For more information go to: or call: (877) 546-4223.

First Response is available at most major drug stores and other retailers. It’s a 1-step LH ovulation predictor test that yields results in about 5 minutes. Each kit comes with 7 tests. PRS does not recommend using the 20-day test product.
For more information go to: www.first

Sherron Mills

Sherron is founder and president of Pacific Reproductive Services

New Kids’ Album from Grammy Winners Celebrates All

Guest blogger: Dana Rudolph

Dana is the founder and publisher of Mombian (, a GLAAD Media Award-winning blog and resource directory for LGBT parents.

The lyric, “I belong to a family. It may not look like your family,” epitomizes the joyous new children’s album Dancin’ in the Kitchen, by two-time Grammy Award-winning duo Cathy Fink and Marcy Marxer. Families with same-sex parents are only one of the many types of families celebrated in this a warm and funny collection.

Fink and Marxer are best known for their traditional and contemporary folk, old-time country, and swing music. They’ve made 44 albums together, working with musical greats such as Pete Seeger and Tom Paxton, and have composed and performed award-winning children’s music for 25 years.

They had long wanted to make a children’s album of songs and stories that more families could identify with, Fink said in an interview. She cited as inspiration the 1986 children’s book (and associated album) Free to Be…a Family, developed by actor and activist Marlo Thomas, which defined family as “a feeling of belonging.”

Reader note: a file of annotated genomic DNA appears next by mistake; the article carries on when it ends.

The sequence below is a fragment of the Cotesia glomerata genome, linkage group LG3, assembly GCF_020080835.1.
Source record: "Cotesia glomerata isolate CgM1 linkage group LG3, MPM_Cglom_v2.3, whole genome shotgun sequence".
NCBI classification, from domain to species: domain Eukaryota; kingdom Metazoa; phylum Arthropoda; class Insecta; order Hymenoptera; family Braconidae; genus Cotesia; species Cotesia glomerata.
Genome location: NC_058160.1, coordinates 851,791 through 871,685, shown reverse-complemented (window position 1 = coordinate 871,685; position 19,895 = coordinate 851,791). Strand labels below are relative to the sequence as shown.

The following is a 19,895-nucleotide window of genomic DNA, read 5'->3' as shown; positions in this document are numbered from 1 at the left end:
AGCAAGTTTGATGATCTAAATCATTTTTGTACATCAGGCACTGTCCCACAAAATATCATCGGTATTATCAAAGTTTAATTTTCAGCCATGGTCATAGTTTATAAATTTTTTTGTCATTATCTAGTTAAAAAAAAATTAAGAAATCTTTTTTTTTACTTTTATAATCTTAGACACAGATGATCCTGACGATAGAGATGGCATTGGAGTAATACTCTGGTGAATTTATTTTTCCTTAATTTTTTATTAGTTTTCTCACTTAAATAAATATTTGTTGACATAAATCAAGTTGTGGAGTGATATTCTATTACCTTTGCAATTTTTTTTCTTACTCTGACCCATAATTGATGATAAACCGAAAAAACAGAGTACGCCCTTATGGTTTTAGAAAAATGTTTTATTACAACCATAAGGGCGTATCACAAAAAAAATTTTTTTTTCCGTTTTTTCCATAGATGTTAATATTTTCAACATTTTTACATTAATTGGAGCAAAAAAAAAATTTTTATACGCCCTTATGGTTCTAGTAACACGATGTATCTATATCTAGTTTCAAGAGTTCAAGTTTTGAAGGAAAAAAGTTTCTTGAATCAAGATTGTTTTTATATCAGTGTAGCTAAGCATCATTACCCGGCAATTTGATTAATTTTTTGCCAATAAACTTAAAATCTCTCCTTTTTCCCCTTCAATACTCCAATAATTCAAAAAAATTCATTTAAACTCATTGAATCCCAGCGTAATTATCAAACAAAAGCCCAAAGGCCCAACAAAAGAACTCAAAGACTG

A fresh take with a variety of music stylings

Dancin’ in the Kitchen is a fresh take on similar themes, with an expanded range of families. “There are many topics that are easier to talk about with music,” Fink said. “We feel like we’ve continued the story and made it yours and ours!”

They brought together songwriters, performers, and a children’s chorus to create a wonderful tapestry of an album that combines a variety of musical styles as well as family types. The pieces have all been recorded, but Fink and Marxer recently launched a Kickstarter campaign to raise funds for publicity and marketing before the album is released.

Making a family a home

The common thread throughout is what makes a family and a home—with almost all of the songs looking at the world from a child’s perspective. The first is the toe-tapping “Dancin’ in the Kitchen,” recorded with the Grammy-winning Savoy Family Cajun Band. It starts right off with the line, “Dancing in the kitchen with Mommy and Mama,” with later verses celebrating “Daddy and Papa,” a baby brother, grandmother, and cousins. At parties she’s had, Fink says, “Everyone always gathers in the kitchen. It seems to be the heart of many homes. . . . We know families like all of the ones described in that song, but kept it flexible so people could sing along and include their own families.”